UK Treasury Report on Financial Supervision

(A commentary)

This UK Treasury Report is one of the most comprehensive and well balanced reforms of the financial supervisory system to have surfaced to date. It is particularly well adapted to a country that has retained full sovereignty over its monetary affairs in addition to economic and fiscal policies. It suggests a carefully balanced cross fertilisation between monetary policy, macro economic surveillance, prudential regulatory powers and consumer protection and market regulation/surveillance (including enforcement powers). Responsibilities are however clearly assigned (subject to finalisation after consultation). It is of course a pity that this model did not surface at an earlier stage when it could have served as a ten plate applicable to the EU. While the current 11 non EMU Members could readily adopt a similar structure (rather than each going its own way such as the Belgian proposals of the Lamfalussy report), it would be more difficult to adapt it to the Eurozone because in EMU only Monetary Policy and currency issuance is pooled sofar. In the UK model, the Monetary Policy, Financial Stability and Prudential Regulation are all under the umbrella of the Bank of England, with the Consumer Protection and Market Affairs being independent (but closely coordinated through compulsory MOUs). To overcome these difficulties at EMU level the ECB should consider creating a Financial Stability Committee in addition to its responsibility for Monetary policy. While Prudential Regulation and Consumer protection/market affairs would remain the responsibility of individual Member States, the ECB would chair a Prudential Regulatory Committee including the CEOs of the National Prudential Regulators and another EMU wide Consumer Protection/Market Affairs Committee to coordinate those matters. Such a structure would greatly facilitate the establishment of an EU level coherent regulatory/supervisory architecture in which: ECOFIN would consolidate the views of the National Treasury's. The ESRC would consolidate the work of the National Stability Boards of the 11 non EMU Members plus the ECB's Financial Stability Committee. The EFSF would be split between two separate authorities (instead of three) covering Prudential Regulation on the one hand and Consumer protection/Market affairs on the other. Cross representation between the various Committees/Authorities would mirror the UK model to ensure proper coordination. Though it is very late in the day considering the stage at which the legislative proposals stand at EU level, such a structure might usefully serve as a transition until such time that EMU is extended to the vast majority of Member States.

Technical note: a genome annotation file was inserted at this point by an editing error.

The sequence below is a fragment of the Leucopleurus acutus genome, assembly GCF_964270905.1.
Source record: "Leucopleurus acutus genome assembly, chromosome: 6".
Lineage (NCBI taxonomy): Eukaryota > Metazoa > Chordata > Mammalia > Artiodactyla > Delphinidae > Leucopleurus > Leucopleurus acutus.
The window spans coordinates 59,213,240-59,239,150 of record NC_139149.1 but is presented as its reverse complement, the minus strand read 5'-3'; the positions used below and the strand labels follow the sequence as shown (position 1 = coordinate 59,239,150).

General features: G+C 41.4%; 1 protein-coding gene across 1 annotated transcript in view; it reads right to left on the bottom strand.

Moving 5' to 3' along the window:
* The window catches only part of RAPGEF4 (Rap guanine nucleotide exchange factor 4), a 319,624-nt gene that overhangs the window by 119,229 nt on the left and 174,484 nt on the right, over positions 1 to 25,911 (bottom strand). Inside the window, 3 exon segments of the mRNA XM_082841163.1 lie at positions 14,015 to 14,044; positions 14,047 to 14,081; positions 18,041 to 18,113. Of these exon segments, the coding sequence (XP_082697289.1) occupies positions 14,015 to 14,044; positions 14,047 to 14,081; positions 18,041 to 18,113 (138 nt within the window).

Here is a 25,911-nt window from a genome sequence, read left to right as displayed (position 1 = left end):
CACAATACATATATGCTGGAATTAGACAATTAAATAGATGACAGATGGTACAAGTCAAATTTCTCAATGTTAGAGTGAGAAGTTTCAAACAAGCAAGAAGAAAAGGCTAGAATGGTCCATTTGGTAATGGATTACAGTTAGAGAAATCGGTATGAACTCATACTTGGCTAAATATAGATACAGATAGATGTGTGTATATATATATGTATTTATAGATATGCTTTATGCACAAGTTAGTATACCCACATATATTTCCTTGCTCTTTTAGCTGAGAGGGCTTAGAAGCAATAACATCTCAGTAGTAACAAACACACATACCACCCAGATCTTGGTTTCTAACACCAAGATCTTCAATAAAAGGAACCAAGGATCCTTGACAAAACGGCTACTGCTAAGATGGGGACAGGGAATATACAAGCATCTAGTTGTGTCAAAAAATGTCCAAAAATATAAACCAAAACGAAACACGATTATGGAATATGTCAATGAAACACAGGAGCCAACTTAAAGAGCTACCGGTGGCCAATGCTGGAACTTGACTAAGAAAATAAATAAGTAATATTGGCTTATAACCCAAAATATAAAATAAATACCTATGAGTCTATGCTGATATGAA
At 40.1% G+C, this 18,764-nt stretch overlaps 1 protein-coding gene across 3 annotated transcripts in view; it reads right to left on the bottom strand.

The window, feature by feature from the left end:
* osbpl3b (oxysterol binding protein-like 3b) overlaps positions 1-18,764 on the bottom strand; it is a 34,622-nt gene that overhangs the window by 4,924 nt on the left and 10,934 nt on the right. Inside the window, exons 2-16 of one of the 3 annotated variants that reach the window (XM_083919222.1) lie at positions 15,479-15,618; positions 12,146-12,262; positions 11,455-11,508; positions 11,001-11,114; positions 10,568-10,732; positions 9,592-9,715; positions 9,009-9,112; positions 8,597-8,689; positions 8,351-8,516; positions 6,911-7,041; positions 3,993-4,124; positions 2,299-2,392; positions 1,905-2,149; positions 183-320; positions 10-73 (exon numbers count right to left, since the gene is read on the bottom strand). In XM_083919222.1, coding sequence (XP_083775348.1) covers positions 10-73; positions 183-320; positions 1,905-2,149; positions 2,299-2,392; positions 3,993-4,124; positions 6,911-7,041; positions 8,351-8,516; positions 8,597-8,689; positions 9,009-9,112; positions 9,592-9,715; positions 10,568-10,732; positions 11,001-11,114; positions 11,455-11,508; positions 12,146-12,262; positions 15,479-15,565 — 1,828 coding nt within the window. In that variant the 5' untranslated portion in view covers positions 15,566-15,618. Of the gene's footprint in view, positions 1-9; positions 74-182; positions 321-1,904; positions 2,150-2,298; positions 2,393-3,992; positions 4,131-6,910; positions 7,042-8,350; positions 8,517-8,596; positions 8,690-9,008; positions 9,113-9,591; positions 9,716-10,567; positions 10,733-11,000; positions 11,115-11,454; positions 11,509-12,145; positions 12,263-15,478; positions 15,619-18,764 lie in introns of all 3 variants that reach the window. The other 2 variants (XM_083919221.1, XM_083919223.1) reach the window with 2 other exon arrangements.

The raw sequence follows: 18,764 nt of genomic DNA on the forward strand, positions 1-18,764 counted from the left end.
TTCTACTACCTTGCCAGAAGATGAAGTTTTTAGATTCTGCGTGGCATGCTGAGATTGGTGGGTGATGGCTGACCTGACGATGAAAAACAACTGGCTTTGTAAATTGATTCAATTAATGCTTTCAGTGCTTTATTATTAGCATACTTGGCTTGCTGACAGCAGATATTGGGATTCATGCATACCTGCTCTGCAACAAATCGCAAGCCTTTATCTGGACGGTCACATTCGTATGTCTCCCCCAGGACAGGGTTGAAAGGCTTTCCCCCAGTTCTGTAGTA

03 August 2010

Paul Goldschmidt